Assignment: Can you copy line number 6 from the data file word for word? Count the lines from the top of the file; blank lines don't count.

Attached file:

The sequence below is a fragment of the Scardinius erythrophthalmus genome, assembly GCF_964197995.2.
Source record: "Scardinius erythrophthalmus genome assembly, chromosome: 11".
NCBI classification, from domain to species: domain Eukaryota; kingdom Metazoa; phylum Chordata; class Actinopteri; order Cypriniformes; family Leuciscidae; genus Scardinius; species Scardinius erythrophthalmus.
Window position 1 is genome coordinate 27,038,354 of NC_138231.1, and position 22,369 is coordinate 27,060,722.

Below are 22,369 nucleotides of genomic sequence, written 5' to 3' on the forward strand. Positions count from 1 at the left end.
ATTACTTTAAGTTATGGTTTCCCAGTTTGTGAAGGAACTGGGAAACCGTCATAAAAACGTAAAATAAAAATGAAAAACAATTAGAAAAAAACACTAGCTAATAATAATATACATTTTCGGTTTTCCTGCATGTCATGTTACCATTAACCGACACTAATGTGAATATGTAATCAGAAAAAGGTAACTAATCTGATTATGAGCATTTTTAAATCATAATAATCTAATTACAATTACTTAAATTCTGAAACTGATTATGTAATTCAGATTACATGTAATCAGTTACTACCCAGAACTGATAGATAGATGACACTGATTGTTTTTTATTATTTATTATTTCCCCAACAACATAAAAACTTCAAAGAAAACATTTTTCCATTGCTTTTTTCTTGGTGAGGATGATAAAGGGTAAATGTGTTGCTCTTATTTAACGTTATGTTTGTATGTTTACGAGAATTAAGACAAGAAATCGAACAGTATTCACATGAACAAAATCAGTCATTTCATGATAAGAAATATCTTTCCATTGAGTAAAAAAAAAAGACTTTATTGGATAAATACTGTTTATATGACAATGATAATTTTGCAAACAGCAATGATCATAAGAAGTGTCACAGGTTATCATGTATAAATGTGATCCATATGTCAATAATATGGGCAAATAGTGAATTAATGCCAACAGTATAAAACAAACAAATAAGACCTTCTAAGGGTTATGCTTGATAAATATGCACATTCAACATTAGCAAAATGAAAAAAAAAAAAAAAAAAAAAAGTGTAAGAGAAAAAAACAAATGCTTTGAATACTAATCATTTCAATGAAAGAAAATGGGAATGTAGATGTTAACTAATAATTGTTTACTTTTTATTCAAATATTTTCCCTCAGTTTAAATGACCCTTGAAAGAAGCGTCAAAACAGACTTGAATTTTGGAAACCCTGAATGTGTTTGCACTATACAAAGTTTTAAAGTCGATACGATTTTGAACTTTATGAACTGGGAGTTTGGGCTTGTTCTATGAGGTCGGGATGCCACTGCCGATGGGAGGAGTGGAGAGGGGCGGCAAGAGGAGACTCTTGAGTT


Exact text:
ATTACTTTAAGTTATGGTTTCCCAGTTTGTGAAGGAACTGGGAAACCGTCATAAAAACGTAAAATAAAAATGAAAAACAATTAGAAAAAAACACTAGCTAATAATAATATACATTTTCGGTTTTCCTGCATGTCATGTTACCATTAACCGACACTAATGTGAATATGTAATCAGAAAAAGGTAACTAATCTGATTATGAGCATTTTTAAATCATAATAATCTAATTACAATTACTTAAATTCTGAAACTGATTATGTAATTCAGATTACATGTAATCAGTTACTACCCAGAACTGATAGATAGATGACACTGATTGTTTTTTATTATTTATTATTTCCCCAACAACATAAAAACTTCAAAGAAAACATTTTTCCATTGCTTTTTTCTTGGTGAGGATGATAAAGGGTAAATGTGTTGCTCTTATTTAACGTTATGTTTGTATGTTTACGAGAATTAAGACAAGAAATCGAACAGTATTCACATGAACAAAATCAGTCATTTCATGATAAGAAATATCTTTCCATTGAGTAAAAAAAAAAGACTTTATTGGATAAATACTGTTTATATGACAATGATAATTTTGCAAACAGCAATGATCATAAGAAGTGTCACAGGTTATCATGTATAAATGTGATCCATATGTCAATAATATGGGCAAATAGTGAATTAATGCCAACAGTATAAAACAAACAAATAAGACCTTCTAAGGGTTATGCTTGATAAATATGCACATTCAACATTAGCAAAATGAAAAAAAAAAAAAAAAAAAAAAGTGTAAGAGAAAAAAACAAATGCTTTGAATACTAATCATTTCAATGAAAGAAAATGGGAATGTAGATGTTAACTAATAATTGTTTACTTTTTATTCAAATATTTTCCCTCAGTTTAAATGACCCTTGAAAGAAGCGTCAAAACAGACTTGAATTTTGGAAACCCTGAATGTGTTTGCACTATACAAAGTTTTAAAGTCGATACGATTTTGAACTTTATGAACTGGGAGTTTGGGCTTGTTCTATGAGGTCGGGATGCCACTGCCGATGGGAGGAGTGGAGAGGGGCGGCAAGAGGAGACTCTTGAGTT